Editor’s Note: In the Nov. 8 edition of Our Weekly, we indicated that Fred Thompson finished second in the voting but inadvertantly failed to note that he actually won election to the City Council.
Fred Thompson, a former dean and member of the board of directors at Antelope Valley College, last week became the first African American to win a seat on the Palmdale city council. The retired college administrator won one of two contested council seats on the ballot, but when he will take the oath office is unclear. An appellate court will decide no later than mid-January 2014, if the election was legitimate.
Right now, no one really knows what effect Thompson’s victory will have on a lawsuit currently pending in the appellate court.
Additionally, because Juan Carillo, a city planner in Palmdale, and Joyce Ricks, a former grade school teacher, each won their respective races for the Palmdale School District, the lawsuit’s claim that the “at-large” voting system is unfair to minority candidates may prove unfounded. Carillo and Ricks are minorities, as is Doretta Thompson who was elected to the Eastside Union School District Board. In addition, R. Michael Dutton was elected to the Antelope Valley Joint Union High School District Board of Trustees, while Jannie P. Dutton and Manuel J. Magana each won election to the Keppel Union School District. Until court certification, current city hall officials will remain in place.
A lawsuit was filed in February requesting the election be halted because of the at-large system, which the suit alleges prevents minorities in the city from being able to elect the candidate of their choice. Superior Court Judge Mark Mooney granted the request of plaintiff’s attorneys Kevin Shenkman of Malibu and Lancaster Mayor R. Rex Parris, who repbad break Palmdale resident Juan Jauregui. But the 2nd District Court of Appeals later allowed the election to proceed, stipulating that it would determine after the votes were counted whether to certify the results.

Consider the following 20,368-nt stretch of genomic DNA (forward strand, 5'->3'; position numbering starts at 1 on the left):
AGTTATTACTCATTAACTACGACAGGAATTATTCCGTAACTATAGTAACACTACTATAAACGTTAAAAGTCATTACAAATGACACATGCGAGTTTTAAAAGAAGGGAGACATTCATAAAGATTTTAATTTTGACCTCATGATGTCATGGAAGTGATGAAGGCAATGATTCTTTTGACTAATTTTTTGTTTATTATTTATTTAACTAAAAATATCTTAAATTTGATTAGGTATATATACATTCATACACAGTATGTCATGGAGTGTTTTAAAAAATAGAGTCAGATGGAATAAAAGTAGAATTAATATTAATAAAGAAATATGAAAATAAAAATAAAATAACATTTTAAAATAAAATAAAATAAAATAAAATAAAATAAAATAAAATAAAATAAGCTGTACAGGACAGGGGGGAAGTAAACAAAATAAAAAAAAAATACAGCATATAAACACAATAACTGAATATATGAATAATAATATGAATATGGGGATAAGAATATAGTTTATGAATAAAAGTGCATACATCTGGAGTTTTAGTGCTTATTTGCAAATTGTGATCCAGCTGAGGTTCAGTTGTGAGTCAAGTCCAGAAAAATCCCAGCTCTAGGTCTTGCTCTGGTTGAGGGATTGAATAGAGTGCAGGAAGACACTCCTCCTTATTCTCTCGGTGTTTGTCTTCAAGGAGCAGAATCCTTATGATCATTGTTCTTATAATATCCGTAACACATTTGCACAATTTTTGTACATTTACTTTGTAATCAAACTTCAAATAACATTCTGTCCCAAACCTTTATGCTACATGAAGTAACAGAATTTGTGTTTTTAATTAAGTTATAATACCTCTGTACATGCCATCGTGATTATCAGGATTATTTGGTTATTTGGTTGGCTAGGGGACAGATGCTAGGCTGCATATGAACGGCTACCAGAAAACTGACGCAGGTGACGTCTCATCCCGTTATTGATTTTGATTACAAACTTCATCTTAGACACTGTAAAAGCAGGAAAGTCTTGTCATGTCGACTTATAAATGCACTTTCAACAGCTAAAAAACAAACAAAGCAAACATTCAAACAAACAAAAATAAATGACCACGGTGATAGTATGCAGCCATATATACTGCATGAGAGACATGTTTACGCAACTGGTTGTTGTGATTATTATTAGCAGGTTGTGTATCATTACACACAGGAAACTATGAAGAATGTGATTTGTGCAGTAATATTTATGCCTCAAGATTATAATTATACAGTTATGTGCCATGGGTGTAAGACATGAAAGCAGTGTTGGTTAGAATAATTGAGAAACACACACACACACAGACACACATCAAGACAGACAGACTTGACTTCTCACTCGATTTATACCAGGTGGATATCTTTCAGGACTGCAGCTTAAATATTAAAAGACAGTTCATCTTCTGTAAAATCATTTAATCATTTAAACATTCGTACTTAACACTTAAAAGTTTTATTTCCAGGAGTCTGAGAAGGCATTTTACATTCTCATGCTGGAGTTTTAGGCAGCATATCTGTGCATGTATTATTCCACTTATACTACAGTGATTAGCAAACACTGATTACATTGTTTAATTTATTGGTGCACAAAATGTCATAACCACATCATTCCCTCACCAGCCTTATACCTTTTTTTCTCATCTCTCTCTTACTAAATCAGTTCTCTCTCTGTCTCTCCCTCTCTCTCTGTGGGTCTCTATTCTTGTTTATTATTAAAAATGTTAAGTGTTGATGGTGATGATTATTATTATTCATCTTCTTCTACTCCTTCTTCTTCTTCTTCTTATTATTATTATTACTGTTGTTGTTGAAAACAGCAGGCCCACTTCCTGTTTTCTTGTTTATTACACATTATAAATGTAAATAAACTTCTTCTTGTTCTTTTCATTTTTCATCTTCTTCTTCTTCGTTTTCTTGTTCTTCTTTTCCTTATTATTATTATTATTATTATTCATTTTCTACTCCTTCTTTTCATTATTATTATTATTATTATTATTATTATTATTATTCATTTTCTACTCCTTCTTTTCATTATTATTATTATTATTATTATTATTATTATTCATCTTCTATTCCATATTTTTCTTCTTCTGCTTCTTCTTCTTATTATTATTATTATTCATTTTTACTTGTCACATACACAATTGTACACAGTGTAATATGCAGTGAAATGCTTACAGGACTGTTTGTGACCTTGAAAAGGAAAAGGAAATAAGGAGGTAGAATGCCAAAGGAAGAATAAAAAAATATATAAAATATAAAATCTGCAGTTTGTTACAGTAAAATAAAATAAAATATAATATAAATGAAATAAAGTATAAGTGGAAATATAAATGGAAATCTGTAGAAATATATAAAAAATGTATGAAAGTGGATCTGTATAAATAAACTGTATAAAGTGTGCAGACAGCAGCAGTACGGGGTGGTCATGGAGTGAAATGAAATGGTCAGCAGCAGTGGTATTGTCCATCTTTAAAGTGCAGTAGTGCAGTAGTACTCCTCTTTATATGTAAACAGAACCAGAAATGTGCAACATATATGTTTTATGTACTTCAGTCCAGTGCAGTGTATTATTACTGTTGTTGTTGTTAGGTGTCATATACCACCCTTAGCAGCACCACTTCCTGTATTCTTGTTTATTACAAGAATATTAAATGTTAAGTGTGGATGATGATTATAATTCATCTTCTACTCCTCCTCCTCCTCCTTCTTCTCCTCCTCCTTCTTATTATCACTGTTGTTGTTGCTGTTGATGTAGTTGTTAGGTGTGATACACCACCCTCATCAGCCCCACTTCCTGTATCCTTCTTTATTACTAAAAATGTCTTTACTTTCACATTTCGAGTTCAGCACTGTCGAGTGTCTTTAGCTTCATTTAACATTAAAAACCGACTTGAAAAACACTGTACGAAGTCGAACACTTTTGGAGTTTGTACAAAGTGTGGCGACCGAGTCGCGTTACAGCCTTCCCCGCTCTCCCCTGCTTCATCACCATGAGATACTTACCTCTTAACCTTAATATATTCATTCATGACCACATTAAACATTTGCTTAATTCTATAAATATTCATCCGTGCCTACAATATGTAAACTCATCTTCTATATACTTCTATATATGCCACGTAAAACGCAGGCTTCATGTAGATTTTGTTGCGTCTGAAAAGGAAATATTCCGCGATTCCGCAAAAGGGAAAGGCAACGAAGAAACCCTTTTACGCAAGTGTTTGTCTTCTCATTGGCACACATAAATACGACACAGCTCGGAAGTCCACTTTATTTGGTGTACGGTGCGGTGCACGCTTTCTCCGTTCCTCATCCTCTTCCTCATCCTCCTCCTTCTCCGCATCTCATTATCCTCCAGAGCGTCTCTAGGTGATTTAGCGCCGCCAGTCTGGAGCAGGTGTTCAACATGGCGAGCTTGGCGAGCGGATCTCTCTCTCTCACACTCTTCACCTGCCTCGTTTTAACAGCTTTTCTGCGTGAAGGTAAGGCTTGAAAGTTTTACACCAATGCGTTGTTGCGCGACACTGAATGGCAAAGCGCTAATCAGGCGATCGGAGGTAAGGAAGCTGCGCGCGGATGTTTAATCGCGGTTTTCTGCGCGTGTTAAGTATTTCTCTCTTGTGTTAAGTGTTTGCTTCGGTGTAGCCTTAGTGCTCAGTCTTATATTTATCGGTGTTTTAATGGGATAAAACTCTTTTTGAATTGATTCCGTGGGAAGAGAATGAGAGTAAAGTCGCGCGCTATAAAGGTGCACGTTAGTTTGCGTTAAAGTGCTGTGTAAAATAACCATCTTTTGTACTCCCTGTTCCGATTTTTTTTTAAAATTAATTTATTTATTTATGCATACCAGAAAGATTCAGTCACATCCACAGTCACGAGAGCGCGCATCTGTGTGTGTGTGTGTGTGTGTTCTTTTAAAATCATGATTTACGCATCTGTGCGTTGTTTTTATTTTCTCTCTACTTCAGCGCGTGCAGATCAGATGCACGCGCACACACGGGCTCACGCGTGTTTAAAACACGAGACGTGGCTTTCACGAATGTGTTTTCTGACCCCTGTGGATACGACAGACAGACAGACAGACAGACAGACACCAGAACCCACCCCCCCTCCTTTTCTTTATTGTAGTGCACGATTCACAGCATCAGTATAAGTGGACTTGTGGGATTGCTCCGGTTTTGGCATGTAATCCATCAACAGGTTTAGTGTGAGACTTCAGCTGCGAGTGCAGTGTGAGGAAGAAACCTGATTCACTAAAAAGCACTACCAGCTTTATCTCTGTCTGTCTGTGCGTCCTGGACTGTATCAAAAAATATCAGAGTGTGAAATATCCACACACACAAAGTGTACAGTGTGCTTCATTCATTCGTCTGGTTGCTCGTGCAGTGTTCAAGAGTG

City officials immediately fought back—filing a motion for injunctive relief—which was granted provided the results be returned to the court for certification. In court documents, attorneys representing Palmdale argued that because African Americans and Latinos are a majority of registered voters in the city, they are “in a position, numerically” to elect the mayor and city council members. Palmdale is expected to appeal the case once the trial judge completes his work.
Also, Shenkman and Parris have cited the trial judge’s “clarification” of the injunction in contending that the ballots should not have been counted. “That violates Judge Mooney’s order,” said plaintiff’s spokesman Eric Rose.
“It’s an illegal election,” Shenkman told the Los Angeles Times last week, “and once it’s decided to be an illegal election, it can’t be certified by another court. What we requested is a special election in June to coincide with the state primary.”
Palmdale city attorney William Ditzhazy countered Shenkman’s argument last week, stating that the city will contest the decision, if the judge rules for the plaintiff. “We believe our residents—all of them—are best served by an election process in which the voters have full say over all the candidates, rather than in a district situation where voters have their say over one candidate, while four other council members have power over them.” Ditzhazy continued: “I have been asked if there is a racist motive behind plaintiffs’ efforts (to prevent an African American from being seated on our council. I don’t think so. I think they need to prevent Mr. Thompson from being seated on the council, because it undermines their pretext for bringing this suit. This case isn’t about bringing diversity to the city council—it’s about plaintiff’ attorneys leveraging a poorly drafted statute for political power and easy money. Everyone in this state should be paying attention to what is going on here, because eventually it’s coming to your town, and it’s going to cost the tax payer plenty.”